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  • Writer's pictureLeslie Nydick

Change the Channel

You send a well written text, and the response is a string of irate messages.


You send a clear and concise email, and you receive an angry response that is longer than a novel.


We have all had that happen. Our intended messages are not always received as intended. Sending texts, emails or the like are an effective way to miscommunicate how you feel and to misinterpret what other people mean. The voice in our head doesn't end up being heard when the receiver reads it in written form.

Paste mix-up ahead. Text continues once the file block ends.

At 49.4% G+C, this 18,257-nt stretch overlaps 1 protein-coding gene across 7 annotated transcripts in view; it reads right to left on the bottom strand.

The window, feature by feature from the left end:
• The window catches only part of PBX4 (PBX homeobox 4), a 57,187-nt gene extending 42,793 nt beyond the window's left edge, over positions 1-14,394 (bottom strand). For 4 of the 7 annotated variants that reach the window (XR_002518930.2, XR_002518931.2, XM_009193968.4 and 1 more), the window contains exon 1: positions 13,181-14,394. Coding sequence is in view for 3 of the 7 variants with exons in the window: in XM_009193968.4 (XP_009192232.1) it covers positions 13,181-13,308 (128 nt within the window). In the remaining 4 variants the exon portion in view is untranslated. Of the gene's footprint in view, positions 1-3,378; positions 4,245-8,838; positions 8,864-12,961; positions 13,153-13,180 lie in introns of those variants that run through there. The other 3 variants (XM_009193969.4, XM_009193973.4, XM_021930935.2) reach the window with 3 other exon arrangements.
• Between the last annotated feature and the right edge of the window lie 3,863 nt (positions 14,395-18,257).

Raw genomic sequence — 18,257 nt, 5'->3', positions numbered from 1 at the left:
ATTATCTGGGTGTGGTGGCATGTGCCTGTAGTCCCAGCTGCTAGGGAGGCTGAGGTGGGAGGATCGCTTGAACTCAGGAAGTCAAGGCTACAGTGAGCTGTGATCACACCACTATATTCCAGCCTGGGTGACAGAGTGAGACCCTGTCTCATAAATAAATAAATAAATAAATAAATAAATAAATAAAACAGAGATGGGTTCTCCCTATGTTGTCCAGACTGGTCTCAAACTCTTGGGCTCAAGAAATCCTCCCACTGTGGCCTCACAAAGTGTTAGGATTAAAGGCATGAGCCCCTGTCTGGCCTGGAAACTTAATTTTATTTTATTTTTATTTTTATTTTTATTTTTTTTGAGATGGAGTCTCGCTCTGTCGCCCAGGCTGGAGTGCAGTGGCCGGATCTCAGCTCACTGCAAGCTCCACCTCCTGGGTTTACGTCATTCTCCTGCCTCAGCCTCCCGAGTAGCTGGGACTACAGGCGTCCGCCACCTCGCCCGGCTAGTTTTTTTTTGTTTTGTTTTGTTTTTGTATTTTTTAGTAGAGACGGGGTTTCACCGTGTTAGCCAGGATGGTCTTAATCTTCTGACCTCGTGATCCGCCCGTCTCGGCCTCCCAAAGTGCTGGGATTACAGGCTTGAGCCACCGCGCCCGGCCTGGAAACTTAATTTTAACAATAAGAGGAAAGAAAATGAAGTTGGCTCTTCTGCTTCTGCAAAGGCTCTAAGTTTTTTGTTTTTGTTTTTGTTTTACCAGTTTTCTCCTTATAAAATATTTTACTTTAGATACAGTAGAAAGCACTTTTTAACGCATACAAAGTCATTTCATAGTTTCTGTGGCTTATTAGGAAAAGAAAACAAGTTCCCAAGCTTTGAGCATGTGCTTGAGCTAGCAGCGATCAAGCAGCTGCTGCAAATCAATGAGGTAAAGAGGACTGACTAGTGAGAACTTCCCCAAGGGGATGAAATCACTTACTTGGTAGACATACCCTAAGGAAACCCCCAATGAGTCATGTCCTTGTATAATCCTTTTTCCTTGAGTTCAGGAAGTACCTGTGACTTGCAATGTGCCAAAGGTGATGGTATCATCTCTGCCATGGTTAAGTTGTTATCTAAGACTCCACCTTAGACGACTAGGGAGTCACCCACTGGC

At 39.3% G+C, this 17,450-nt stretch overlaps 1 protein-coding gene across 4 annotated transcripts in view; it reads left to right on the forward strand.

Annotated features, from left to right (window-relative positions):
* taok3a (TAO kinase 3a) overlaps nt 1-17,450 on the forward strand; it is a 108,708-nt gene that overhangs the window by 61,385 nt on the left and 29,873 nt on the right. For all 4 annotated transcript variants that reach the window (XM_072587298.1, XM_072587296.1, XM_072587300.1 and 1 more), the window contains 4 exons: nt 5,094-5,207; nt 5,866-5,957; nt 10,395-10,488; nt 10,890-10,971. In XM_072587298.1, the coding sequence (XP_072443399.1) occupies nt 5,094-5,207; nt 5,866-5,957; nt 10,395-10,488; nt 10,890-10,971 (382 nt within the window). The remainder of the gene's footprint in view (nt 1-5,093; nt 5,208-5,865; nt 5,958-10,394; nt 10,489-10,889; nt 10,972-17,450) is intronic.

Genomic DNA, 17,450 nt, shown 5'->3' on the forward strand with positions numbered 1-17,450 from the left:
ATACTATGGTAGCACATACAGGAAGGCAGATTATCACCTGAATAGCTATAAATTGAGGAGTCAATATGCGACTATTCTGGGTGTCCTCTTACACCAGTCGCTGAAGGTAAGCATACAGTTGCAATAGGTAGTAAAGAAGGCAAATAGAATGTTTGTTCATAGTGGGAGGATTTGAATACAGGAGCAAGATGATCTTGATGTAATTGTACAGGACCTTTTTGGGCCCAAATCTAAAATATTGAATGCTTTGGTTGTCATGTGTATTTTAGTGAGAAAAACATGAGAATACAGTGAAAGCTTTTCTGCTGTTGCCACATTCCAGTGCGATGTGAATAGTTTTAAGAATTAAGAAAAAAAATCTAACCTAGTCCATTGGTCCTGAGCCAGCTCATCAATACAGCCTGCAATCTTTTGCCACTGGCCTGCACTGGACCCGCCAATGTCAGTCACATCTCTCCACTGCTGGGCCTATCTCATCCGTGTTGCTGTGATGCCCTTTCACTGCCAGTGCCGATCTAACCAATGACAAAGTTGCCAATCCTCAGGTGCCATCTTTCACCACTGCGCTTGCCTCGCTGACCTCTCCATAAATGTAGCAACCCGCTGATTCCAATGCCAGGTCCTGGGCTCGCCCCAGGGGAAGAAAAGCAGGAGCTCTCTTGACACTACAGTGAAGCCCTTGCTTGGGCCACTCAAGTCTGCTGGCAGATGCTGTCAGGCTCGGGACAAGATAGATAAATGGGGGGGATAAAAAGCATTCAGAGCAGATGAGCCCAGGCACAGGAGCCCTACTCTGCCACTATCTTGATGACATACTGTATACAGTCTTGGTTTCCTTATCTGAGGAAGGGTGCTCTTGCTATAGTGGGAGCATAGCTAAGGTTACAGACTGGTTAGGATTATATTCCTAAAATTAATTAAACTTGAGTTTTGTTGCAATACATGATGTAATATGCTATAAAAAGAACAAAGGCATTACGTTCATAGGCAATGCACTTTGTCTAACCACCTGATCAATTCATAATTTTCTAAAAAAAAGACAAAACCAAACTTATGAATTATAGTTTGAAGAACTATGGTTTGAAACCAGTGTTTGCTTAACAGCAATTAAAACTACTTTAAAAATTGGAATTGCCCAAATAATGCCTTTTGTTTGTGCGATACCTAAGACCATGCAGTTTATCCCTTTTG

What to do?


First, be aware that this miscommunication may happen.

Second, if you receive a response that is angry when you didn't intend that, then PAUSE.

Third, think about how you can disrupt what is likely to become a cycle of defending and attacking.


THEN, change the "channel" of communication.

Walk over to see the person.

Pick up the phone.

Leave a voice note.


You might say: when I wrote my message, this is how my voice and words sounded, and that obviously didn't come across in my written message. Let's restart the conversation voice to voice.


There are many times when these rounds of texts and emails cause much frustration. Stop the cycle with a pause.


THEN, change the channel.


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